Tanner hopped in his car and drove to Richmond, Virginia to showcase his talents for pro scouts. It was his one true chance to demonstrate his skills, his passion and his desire to become a professional baseball player.

Tanner Duncan signs with the Astros. (contributed photos)

Tanner Duncan signs with the Astros. (contributed photos)

“It was a lot of pressure, but I just believed that I could do it. When I was done, I just didn’t know if it would be enough.”

It was enough. Less than an hour later, as he was heading back home to North Carolina, his phone rang. He was being offered a spot with the Houston Astros organization.

“There wasn’t much time to celebrate. I was on a plane the next morning at 6 a.m., headed to West Palm Beach, Florida to join the Gulf Coast League Astros.”

On June 23, he officially signed a contract with the Astros organization and was assigned to the Rookie League. He pitched two innings of shutout relief on June 27 and is expected to see his first action as a starting pitcher on July 3.

And while you can’t wipe the smile off his face right now, he hasn’t forgotten there is still more to accomplish.

“Becoming a pro baseball player is great, but it’s only step one. Now I have to work hard enough to move up. Level by level, I will keep working. And even if I make it to the big leagues (Major League Baseball), I will not quit working.”

Tanner said he learned that from playing Club Baseball at ECU.

“Resilience, persistence and relentless. That’s what I learned at East Carolina and those same words are going to keep the fire in me burning.”

 

 

-by Chris Stansbury, Student Affairs 

Free speech gets the ‘green light’ at ECU

East Carolina University has earned the Foundation for Individual Rights in Education’s (FIRE’s) highest, “green light” rating after changing four campus policies to meet First Amendment standards. The state of North Carolina now has six institutions with this rating, more than any other state.

“ECU is the latest university to tell students and faculty that free speech and open debate are welcome on campus,” said Laura Beltz, FIRE’s policy reform program officer. “FIRE is thrilled to see so many universities in North Carolina take concrete steps to preserve First Amendment rights on campus, and we are happy to work with any other college or university to protect student and faculty speech rights.”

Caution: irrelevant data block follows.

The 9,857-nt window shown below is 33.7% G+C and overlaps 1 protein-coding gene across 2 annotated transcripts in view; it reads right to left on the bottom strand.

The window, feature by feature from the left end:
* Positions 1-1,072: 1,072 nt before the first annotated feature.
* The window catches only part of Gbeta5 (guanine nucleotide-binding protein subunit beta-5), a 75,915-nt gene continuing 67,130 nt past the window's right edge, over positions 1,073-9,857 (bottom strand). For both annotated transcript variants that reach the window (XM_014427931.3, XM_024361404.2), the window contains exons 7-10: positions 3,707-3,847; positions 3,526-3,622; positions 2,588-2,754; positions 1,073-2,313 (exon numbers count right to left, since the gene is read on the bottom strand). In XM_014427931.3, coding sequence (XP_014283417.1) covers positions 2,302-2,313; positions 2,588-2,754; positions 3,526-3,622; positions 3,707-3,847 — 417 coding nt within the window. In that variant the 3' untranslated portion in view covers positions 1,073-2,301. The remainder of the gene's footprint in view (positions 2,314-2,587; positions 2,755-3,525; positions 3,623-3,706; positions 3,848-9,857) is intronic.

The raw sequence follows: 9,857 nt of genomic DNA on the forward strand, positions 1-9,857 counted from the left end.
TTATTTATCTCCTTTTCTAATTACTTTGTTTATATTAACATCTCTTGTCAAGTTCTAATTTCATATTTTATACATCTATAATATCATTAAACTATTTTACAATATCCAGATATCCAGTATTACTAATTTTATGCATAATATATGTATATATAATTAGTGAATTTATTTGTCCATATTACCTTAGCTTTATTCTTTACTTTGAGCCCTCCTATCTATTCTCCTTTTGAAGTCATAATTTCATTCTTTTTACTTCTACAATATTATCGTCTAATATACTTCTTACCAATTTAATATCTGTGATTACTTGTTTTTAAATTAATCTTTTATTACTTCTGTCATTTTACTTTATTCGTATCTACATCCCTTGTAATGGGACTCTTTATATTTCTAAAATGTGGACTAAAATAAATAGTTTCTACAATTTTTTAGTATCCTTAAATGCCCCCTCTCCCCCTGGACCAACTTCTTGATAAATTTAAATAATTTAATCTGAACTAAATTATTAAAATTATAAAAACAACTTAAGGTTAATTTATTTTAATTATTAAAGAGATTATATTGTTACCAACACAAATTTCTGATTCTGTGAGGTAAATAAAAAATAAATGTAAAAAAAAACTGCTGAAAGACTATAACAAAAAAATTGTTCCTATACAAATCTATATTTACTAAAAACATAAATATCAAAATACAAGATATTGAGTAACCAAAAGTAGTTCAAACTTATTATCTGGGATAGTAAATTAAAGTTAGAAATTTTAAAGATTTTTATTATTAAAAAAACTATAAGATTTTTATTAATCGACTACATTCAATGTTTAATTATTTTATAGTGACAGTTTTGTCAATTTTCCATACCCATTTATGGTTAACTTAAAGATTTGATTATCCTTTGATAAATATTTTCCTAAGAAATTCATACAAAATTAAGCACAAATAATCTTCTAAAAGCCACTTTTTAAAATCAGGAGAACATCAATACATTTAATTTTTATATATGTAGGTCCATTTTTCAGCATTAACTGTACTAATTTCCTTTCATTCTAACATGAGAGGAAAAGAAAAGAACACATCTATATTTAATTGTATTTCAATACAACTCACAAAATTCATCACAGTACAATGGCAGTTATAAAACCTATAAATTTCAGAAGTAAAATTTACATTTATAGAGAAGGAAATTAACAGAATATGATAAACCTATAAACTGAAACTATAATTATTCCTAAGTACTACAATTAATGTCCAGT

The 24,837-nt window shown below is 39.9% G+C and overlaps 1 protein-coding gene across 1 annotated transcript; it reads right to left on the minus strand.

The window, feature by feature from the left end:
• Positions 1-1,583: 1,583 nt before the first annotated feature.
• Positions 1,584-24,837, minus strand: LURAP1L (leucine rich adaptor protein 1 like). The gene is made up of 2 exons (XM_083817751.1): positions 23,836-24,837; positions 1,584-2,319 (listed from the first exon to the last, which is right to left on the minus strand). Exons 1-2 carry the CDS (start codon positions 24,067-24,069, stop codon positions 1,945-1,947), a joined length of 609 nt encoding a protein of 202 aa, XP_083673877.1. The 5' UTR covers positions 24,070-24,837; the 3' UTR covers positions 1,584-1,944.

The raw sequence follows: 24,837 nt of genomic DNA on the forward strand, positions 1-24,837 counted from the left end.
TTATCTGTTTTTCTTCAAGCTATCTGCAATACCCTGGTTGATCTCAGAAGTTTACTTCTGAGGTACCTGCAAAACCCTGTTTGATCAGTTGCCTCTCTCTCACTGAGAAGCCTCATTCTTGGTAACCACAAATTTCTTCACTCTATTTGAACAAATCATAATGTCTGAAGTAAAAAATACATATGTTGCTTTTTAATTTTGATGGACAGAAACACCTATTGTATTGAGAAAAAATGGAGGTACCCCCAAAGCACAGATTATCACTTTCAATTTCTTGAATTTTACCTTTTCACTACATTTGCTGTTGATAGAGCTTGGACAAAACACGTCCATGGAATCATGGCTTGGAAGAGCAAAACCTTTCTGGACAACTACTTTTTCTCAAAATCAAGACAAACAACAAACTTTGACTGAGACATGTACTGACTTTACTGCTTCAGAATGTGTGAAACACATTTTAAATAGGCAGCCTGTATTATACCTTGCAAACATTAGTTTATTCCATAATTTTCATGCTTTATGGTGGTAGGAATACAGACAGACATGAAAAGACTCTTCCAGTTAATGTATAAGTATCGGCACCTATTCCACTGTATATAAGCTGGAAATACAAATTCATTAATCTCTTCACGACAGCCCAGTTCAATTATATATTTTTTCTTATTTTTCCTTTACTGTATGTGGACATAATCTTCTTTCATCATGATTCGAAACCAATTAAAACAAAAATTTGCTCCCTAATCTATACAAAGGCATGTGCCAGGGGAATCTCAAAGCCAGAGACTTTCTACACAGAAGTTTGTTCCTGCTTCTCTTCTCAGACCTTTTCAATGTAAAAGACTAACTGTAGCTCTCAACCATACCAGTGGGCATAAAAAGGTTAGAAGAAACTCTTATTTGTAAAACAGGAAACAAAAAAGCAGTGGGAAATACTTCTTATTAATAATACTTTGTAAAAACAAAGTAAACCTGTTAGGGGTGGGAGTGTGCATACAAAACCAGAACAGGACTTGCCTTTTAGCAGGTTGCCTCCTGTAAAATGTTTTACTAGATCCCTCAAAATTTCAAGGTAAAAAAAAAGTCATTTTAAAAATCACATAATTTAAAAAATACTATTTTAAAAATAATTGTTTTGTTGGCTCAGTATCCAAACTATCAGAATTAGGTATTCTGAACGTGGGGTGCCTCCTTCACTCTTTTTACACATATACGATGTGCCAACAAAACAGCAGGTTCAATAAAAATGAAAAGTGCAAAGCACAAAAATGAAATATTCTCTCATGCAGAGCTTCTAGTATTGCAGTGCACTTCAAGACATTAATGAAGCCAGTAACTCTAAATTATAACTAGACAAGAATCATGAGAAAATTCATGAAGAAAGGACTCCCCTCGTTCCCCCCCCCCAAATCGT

After ECU’s Craig Malmrose, a professor in the School of Art and Design, asked the university to revise its “yellow light” speech codes, administrators at the 29,000-student university revised four policies in accordance with FIRE’s recommendations.

ECU joins 32 other colleges and universities that earn a green light rating because their written policies do not imperil student and faculty expression, according to FIRE’s Spotlight database. The University of North Carolina at Charlotte earned the same rating last week, and the University of North Carolina at Greensboro and North Carolina Central University both earned green light status in May. Duke University and the University of North Carolina at Chapel Hill previously earned FIRE’s highest rating for campus free speech.

“At ECU we are committed to free speech and freedom of expression on our campus,” said Vice Chancellor for Student Affairs Virginia Hardy. “We want our students, faculty, staff and guests to feel comfortable exercising their rights and exploring their ideas. Allowing the opportunity for freedom of expression and civil discourse around differing views has always been, and continues to be, a mainstay of institutions of higher learning.”

To learn more about the state of free speech on college campuses, see FIRE’s “Spotlight on Speech Codes 2017” report.